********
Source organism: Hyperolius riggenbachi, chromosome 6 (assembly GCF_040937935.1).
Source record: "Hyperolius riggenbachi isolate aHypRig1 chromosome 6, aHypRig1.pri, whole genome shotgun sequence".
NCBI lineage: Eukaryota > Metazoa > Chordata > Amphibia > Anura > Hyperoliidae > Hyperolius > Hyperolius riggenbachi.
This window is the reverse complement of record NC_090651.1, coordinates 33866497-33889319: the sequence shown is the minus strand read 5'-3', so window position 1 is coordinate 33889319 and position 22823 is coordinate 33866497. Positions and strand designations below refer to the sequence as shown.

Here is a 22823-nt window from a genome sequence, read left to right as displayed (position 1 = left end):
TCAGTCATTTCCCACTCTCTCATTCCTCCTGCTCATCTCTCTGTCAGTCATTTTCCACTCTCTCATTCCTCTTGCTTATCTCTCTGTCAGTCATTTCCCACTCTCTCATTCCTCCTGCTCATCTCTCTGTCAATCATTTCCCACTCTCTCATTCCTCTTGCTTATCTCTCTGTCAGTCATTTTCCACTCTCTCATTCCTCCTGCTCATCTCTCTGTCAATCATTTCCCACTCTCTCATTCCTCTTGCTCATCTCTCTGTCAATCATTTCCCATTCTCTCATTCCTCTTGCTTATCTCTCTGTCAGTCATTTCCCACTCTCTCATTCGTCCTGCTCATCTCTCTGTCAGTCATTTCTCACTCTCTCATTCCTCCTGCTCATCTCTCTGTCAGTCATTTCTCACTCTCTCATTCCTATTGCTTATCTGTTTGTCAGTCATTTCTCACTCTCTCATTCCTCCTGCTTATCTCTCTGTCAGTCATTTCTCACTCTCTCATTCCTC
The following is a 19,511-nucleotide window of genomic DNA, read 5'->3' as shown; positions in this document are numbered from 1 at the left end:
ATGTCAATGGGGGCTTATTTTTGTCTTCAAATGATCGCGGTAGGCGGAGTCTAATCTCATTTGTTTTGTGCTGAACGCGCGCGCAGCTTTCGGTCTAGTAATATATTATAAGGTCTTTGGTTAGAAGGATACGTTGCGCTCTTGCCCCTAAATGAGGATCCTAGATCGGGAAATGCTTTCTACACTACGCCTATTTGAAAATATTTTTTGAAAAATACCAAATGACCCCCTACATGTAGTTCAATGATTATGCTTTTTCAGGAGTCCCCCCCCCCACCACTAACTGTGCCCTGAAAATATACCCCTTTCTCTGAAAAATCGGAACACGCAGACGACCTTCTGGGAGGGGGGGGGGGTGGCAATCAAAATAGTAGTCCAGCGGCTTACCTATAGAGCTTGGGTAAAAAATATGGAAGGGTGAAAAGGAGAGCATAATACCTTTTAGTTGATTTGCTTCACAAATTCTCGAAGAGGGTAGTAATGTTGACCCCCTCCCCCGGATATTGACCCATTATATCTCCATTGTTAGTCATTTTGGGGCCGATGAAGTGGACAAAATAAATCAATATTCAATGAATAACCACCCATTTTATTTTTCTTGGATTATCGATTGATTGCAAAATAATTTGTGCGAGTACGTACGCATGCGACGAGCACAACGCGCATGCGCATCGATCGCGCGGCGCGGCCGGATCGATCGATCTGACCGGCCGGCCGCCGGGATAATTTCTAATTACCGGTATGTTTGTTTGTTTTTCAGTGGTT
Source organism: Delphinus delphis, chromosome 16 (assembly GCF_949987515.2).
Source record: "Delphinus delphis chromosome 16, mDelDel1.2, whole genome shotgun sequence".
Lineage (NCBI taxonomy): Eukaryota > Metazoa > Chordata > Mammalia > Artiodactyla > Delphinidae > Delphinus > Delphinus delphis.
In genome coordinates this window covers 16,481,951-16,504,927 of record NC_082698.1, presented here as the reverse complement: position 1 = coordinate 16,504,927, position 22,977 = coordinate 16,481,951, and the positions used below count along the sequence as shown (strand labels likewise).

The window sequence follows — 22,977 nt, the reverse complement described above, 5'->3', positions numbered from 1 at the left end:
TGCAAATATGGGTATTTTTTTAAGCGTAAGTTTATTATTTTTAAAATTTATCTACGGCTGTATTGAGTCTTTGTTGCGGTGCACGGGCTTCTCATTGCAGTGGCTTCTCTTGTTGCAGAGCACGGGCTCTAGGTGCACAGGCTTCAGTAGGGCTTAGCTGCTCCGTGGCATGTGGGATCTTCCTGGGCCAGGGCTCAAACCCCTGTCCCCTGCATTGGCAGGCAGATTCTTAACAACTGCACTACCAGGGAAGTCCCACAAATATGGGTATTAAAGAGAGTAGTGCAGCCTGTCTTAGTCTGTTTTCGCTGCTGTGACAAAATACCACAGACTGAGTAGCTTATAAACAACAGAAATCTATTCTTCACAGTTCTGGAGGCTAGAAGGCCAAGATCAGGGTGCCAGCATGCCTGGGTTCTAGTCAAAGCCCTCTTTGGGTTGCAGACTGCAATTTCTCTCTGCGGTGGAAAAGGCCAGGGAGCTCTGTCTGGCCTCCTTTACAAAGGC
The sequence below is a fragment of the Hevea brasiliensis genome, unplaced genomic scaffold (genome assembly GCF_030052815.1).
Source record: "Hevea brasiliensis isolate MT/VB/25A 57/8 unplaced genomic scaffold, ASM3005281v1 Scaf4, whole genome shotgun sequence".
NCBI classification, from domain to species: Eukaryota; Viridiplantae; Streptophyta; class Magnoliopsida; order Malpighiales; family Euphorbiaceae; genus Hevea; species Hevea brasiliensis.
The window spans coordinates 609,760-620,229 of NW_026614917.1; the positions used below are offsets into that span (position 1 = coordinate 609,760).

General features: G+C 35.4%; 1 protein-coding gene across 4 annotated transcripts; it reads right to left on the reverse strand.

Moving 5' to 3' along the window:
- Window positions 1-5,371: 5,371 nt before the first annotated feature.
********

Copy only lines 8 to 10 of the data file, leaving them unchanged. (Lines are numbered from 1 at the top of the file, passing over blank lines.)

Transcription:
ATGTCAATGGGGGCTTATTTTTGTCTTCAAATGATCGCGGTAGGCGGAGTCTAATCTCATTTGTTTTGTGCTGAACGCGCGCGCAGCTTTCGGTCTAGTAATATATTATAAGGTCTTTGGTTAGAAGGATACGTTGCGCTCTTGCCCCTAAATGAGGATCCTAGATCGGGAAATGCTTTCTACACTACGCCTATTTGAAAATATTTTTTGAAAAATACCAAATGACCCCCTACATGTAGTTCAATGATTATGCTTTTTCAGGAGTCCCCCCCCCCACCACTAACTGTGCCCTGAAAATATACCCCTTTCTCTGAAAAATCGGAACACGCAGACGACCTTCTGGGAGGGGGGGGGGGTGGCAATCAAAATAGTAGTCCAGCGGCTTACCTATAGAGCTTGGGTAAAAAATATGGAAGGGTGAAAAGGAGAGCATAATACCTTTTAGTTGATTTGCTTCACAAATTCTCGAAGAGGGTAGTAATGTTGACCCCCTCCCCCGGATATTGACCCATTATATCTCCATTGTTAGTCATTTTGGGGCCGATGAAGTGGACAAAATAAATCAATATTCAATGAATAACCACCCATTTTATTTTTCTTGGATTATCGATTGATTGCAAAATAATTTGTGCGAGTACGTACGCATGCGACGAGCACAACGCGCATGCGCATCGATCGCGCGGCGCGGCCGGATCGATCGATCTGACCGGCCGGCCGCCGGGATAATTTCTAATTACCGGTATGTTTGTTTGTTTTTCAGTGGTT
Source organism: Delphinus delphis, chromosome 16 (assembly GCF_949987515.2).
Source record: "Delphinus delphis chromosome 16, mDelDel1.2, whole genome shotgun sequence".